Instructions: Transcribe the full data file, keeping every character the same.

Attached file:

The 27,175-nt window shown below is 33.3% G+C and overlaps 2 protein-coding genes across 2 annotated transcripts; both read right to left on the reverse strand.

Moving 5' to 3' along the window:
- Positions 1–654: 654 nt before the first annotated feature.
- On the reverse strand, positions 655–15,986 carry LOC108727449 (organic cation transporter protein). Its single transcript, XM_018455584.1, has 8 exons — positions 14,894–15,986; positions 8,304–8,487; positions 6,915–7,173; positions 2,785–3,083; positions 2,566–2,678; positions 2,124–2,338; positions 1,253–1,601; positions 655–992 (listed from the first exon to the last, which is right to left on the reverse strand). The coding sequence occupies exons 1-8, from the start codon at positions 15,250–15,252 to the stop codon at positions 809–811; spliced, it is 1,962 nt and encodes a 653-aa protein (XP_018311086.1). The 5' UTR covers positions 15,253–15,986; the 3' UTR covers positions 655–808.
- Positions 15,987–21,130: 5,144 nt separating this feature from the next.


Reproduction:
The 27,175-nt window shown below is 33.3% G+C and overlaps 2 protein-coding genes across 2 annotated transcripts; both read right to left on the reverse strand.

Moving 5' to 3' along the window:
- Positions 1–654: 654 nt before the first annotated feature.
- On the reverse strand, positions 655–15,986 carry LOC108727449 (organic cation transporter protein). Its single transcript, XM_018455584.1, has 8 exons — positions 14,894–15,986; positions 8,304–8,487; positions 6,915–7,173; positions 2,785–3,083; positions 2,566–2,678; positions 2,124–2,338; positions 1,253–1,601; positions 655–992 (listed from the first exon to the last, which is right to left on the reverse strand). The coding sequence occupies exons 1-8, from the start codon at positions 15,250–15,252 to the stop codon at positions 809–811; spliced, it is 1,962 nt and encodes a 653-aa protein (XP_018311086.1). The 5' UTR covers positions 15,253–15,986; the 3' UTR covers positions 655–808.
- Positions 15,987–21,130: 5,144 nt separating this feature from the next.